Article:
Although quite a lot is planted every day around the world, a significant amount of food is lost within farms. This loss is a result of several factors that directly affect all aspects of agriculture, particularly within India. The waste of food is problematic and potentially catastrophic. Additionally, the waste of food has the potential of completely destabilizing the food supply chain, thereby leading to a regional or global crisis. This problem can further be magnified by the occurrence of unfavorable weather conditions (e.g., floods or drought) and global economic crisis.
One such way of mitigating this potential catastrophe is the digitization of Agriculture in particular within India as agriculture is one of the most important sectors within the country. The inclusion of technology within agriculture within India has significantly improved the planning and execution of agricultural projects within the country. Furthermore, it has significantly reduced the likelihood of failure, loss, or waste as a significant number of assessments are done to minimize risk. Likewise, this does more in pest control, disease identification and mitigation, processing, and fertilizer improvement and access.
It is a known fact that most Indians are dependent on agriculture as a way of sustaining their lives and the lives of those that are dependent on them. It is estimated that over 50% of Indians rely directly on agriculture for either income or food. This number drastically increased to about 80% within rural settlements. Although the Indian Government has made significant efforts towards integrated farming, there are still issues to be tackled especially those related to the digitization of the agricultural sector. Nonetheless, several strides have been achieved thus far. Particularly, significant efforts have been made to assist small farming households to improve their income and reduce the debt burden, which has sharply increased within the last decade.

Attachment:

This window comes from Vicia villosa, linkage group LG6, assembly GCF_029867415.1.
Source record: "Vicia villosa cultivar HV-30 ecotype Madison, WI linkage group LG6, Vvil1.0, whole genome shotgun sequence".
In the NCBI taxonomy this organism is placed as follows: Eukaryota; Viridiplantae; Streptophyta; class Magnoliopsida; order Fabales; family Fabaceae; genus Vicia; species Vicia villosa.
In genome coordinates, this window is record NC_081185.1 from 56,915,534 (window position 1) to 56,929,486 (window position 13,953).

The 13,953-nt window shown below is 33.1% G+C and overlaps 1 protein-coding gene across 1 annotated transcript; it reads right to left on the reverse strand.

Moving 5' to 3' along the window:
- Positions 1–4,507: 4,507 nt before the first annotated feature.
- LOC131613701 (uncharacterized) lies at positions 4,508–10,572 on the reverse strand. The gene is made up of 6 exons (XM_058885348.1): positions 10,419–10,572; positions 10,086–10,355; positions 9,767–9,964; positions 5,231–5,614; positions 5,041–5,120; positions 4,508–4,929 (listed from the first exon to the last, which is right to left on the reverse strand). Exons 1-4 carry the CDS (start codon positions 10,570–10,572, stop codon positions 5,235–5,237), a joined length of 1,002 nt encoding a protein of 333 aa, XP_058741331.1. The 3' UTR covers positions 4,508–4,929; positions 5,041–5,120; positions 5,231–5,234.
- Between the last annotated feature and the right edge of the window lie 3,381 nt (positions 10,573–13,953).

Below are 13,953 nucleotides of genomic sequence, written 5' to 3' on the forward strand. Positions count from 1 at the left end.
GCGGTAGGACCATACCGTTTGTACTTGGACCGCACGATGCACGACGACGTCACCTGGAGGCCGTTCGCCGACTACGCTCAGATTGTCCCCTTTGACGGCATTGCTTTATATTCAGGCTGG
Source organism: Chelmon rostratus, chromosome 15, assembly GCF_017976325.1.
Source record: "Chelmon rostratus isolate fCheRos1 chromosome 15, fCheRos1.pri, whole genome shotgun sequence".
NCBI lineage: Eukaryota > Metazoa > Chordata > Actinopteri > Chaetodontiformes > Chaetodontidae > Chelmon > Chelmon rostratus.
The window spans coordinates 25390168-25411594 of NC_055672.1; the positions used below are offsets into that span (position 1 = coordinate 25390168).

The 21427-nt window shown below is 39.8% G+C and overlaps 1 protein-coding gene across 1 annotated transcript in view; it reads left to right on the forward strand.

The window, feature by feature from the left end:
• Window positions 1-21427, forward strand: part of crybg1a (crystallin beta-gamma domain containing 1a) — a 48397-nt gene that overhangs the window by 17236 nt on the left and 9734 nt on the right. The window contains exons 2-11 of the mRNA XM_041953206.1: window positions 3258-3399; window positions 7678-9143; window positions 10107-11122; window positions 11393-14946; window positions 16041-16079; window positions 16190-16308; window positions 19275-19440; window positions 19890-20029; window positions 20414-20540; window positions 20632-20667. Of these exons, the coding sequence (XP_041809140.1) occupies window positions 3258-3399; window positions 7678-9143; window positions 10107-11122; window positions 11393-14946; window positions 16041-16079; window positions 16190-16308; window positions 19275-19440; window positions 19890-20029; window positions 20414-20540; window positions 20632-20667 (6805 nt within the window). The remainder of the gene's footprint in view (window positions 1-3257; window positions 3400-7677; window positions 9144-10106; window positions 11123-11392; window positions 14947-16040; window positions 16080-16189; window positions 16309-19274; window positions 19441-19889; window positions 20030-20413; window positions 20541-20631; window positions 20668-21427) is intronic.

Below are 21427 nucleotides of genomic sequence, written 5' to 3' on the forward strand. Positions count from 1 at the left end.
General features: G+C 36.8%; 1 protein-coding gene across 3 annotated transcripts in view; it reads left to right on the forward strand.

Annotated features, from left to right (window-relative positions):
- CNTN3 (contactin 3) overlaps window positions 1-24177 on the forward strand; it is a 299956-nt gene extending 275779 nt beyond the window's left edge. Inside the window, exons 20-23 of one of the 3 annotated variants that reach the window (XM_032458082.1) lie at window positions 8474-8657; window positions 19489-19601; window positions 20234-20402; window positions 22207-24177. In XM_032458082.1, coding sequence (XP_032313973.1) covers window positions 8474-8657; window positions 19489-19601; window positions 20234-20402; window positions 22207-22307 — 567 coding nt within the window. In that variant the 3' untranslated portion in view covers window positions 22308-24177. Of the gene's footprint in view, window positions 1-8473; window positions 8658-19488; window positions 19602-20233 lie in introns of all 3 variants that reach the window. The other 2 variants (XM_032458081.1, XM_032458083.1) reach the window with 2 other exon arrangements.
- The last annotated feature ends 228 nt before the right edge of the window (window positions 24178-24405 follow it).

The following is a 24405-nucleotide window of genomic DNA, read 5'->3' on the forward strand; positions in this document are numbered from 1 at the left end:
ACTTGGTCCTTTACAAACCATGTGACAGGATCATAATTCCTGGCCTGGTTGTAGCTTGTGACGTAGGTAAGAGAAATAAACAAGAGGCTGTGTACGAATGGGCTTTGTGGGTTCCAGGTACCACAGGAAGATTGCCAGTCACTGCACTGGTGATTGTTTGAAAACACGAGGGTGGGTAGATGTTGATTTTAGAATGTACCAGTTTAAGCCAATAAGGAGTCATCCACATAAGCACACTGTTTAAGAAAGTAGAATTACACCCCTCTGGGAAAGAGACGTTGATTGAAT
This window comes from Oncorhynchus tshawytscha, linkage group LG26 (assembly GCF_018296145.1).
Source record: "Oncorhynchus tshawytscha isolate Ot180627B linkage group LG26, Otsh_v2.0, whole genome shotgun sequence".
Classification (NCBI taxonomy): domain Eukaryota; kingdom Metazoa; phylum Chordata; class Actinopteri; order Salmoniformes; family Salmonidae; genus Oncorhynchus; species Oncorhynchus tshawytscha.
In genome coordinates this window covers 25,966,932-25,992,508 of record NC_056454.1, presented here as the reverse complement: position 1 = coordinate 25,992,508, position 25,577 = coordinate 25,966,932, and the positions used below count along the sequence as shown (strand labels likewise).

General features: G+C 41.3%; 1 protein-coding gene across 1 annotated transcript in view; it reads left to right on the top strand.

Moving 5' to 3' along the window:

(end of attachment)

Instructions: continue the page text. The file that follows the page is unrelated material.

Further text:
Looking back from the 60s, the Indian food condition has significantly improved over the last 50 to 60 years. Indian has steadily moved from a population of largely poor and hungry people to that of a population that produces food for exportation to other countries. Now, the Indian government and several stakeholders are looking in the direction of including high-value agricultural products that will significantly boost income for all types of farmers within the country. At the heart of this shift, is the inclusion of technology. One such system that is being improved through the use of technology is the extension system.
In simple terms, the extension system within India is a scheme that is aimed at assisting farmers of all levels by teaching them cutting edge agricultural processes and methods to increase efficiency and income. Furthermore, the ultimate desired outcome is to improve the living and social status of the agricultural community through a robust agricultural educational system.